The drum of the law: symbol of shamanic power, warfare, or justice?

A curious reference to a khrims rnga, a drum of the law, appears in the rLangs kyi po ti bse ru rgyas pa. This semi-mythical genealogy of the rLangs clan was probably compiled in the late fourteenth century, quite possibly from earlier sources. In an early section, the sage Jangchub Drékol (Byang chub ’dre bkol) (c. 11th century) travels to eastern Tibet in search of his destined disciples. There he meets Ling Gesar, who gives the him various gifts. These include, [p. 46]:

Ling Gesar
Ling Gesar, 18th century                    

བདག་ལ་ཁྲིམས་ཀྱི་དངུལ་མདུང་ཀེ་རུ་དང་། ཁྲིམས་ཀྱི་རྔ་བོ་ཆེ་ཟིལ་གནོན་དང་། ཁྲིམས་དར་ནག་པོ་དགྲ་འདུལ་དང་།

The silver spear of the law [called] Ke ru, the great drum of the law [called] the vanquisher, and the black banner of the law [called] the subduer.[1]

The significance of these artefacts is not entirely clear, but the drum and banner are clearly symbols of power, and the implication is that their force is shamanic.

In other texts, the khrims rnga has more prosaic associations. The Padma bka’ thang, a biography of Padmasambhava created by the treasure-revealer Urgyen Lingpa (O rgyan gling pa) in around 1352, contains prophetic passages (chapter 92). It refers to a time when: 



The army will beat the drum of the law at Bya rog fortress;

And faint-hearted men will throw gold dust into the river.

Mongol army
Mongol army

This is a reference to an incident in the 1280s, when the emperor Qubilai dispatched an army to Tibet to threaten the Sakya dpon chen.[1] Here, the drum of the law seems to be a straightforward symbol of the imperial army. In a similar way, the phrase khrims dmag, ‘army of the law’, is used by Urgyen Lingpa and also by Jangchub Gyaltsen (Byang chub rgyal mtshan), in his testament, to refer to the imperial army. The word khrims, that is, indicates imperial power and authority and the army uses a drum, presumably to announce its arrival.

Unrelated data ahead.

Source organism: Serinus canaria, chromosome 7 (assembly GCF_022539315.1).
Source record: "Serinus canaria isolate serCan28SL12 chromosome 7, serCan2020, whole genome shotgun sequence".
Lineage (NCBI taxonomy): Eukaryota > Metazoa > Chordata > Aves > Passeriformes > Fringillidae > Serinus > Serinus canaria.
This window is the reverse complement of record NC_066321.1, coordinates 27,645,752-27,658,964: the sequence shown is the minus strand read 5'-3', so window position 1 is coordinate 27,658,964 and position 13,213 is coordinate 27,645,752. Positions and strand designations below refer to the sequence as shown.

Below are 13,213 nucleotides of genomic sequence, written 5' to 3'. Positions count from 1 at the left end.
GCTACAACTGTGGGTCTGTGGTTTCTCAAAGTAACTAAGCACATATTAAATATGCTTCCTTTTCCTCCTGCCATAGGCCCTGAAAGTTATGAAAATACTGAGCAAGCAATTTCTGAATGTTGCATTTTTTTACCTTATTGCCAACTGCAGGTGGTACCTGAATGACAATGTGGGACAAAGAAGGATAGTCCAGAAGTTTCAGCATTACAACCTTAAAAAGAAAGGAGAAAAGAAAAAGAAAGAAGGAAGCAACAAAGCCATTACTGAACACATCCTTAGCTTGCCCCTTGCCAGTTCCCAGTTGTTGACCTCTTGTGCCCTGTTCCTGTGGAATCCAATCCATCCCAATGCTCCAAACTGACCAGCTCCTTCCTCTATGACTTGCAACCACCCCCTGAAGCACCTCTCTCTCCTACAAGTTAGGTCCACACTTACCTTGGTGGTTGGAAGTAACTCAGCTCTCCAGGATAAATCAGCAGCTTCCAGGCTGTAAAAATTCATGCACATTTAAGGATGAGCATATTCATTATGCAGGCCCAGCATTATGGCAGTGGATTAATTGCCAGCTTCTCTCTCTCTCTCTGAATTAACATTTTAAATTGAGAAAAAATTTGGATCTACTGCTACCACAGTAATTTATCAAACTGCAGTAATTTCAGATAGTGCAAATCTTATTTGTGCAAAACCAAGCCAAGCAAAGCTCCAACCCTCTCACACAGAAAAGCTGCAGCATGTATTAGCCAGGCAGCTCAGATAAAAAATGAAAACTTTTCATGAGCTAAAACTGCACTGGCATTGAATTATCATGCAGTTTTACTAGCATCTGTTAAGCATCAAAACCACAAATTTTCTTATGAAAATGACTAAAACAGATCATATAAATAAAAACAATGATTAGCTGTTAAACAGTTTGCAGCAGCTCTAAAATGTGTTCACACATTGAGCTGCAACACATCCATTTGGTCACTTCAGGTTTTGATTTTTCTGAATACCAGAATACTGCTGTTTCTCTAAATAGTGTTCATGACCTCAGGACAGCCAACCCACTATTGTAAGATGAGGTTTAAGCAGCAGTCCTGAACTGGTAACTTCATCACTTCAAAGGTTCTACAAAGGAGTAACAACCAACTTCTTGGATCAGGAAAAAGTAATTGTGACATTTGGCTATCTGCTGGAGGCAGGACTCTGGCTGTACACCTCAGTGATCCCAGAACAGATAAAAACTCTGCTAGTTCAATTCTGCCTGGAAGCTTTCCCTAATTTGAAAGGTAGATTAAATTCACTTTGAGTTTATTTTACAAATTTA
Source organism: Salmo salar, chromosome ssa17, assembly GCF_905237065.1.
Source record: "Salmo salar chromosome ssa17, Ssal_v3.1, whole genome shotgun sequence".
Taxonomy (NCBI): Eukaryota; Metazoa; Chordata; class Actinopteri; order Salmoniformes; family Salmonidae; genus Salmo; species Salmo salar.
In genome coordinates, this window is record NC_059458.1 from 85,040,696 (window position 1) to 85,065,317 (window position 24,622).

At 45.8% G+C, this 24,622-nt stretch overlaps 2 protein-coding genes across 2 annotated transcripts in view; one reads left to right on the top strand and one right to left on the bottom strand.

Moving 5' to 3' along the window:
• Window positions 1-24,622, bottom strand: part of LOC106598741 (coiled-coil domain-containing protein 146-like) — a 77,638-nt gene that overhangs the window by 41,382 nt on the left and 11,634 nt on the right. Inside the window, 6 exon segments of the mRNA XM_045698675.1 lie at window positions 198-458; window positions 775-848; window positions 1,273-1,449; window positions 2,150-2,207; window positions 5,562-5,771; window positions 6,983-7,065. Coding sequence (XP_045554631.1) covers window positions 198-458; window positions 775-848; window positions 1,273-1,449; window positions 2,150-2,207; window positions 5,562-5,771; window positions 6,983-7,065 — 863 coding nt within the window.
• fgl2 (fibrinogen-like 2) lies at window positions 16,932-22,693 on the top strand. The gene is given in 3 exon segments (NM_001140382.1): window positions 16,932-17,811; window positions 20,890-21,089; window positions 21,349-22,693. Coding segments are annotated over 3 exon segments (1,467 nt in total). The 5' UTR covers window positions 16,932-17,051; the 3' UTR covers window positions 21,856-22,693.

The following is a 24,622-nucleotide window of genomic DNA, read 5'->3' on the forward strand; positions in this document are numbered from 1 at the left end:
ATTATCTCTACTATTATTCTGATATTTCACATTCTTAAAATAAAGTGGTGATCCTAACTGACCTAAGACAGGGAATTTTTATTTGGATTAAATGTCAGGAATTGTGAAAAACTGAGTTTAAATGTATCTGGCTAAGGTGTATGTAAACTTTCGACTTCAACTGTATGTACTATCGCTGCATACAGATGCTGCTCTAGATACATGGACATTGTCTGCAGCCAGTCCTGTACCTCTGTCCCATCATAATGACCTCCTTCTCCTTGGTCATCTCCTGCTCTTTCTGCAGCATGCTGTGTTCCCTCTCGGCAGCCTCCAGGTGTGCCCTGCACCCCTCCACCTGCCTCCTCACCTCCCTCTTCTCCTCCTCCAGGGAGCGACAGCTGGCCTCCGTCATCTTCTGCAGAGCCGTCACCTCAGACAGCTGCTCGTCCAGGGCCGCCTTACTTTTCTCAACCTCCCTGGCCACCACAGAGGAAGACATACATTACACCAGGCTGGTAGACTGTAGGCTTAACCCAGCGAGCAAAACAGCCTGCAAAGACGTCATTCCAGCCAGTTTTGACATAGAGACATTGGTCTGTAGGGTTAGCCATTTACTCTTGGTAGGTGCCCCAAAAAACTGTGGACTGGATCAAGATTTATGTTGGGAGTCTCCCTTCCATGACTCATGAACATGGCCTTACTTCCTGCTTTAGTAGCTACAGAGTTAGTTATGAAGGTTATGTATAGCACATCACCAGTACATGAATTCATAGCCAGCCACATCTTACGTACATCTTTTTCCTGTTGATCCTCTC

In later centuries, a drum was also used to announce the proclamation of government edicts and in the law courts. Alexander Cunningham refers to the khrims rnga at the court (the shags khang) in Ladakh, in the account of his travels in the mid-nineteenth century. In his dictionary, Jaeschke cites the phrase khrims kyi rnga bo che brdungs te, from the Tibetan rGyal rabs, and translates it as ‘the beat of the large proclamation (or law) drum’ (p. 133). Das translates the same phrase as ‘having beaten the large drum for the government edicts’, (p. 367). 

Drum in the Potala palace
Drum in the Potala palace                      ......................        

It seems that the symbol of the shamanic power of Ling Gesar, which appears in the Lang Potiseru and which might date from the early medieval period, becomes a more straightforward symbol of political power in the Yuan administration and within the governmental structures of the Ganden Podrang and the Ladakhi kingdom.

It is tempting to assume that the ideas of a mythical and idealistic account will tend to take on more prosaic meanings as political institutions develop stronger and more secular structures. However, reflecting on the role of the drum in Tibetan culture, more generally, A. M. Trewin has suggested that its musical roles, the lha rnga, were a means by which a king could gain access to the transcendental realm.[1] They were a way to attain legitimacy in the eyes of the people. The lha rnga plays a mediating role, he says, across a transcendental-worldly axis.

Lama with lha rnga in Ladakh
Lama with lha rnga in Ladakh

In the case of the khrims rnga, then, it is also possible that the movement was in the opposite direction. A prosaic symbol of the Yuan administration, used by Urgyen Lingpa, becomes an image with transcendental connotations in the Potiseru. This text was probably only compiled in its final form in the fourteenth century, after all. This imagery was, then, valued and retained by later political regimes for its associations with the transcendent.


[1] The extracts here can be found in historical documents section of this website.

[1] This incident is described in the Gung thang dkar chag. See Per Sørensen and Guntram Hazod, Rulers on the celestial plain: ecclesiastic and secular hegemony in medieval Tibet (Wien: Verlag der Österreichischen Akademie der Wissenschaften, 2007), 185–87.

[1] A. M. Trewin. Rhythms of the gods: the musical symbolics of power and authority in the Tibetan Buddhist kingdom of Ladakh. Ph.D. thesis (City University), p. 253.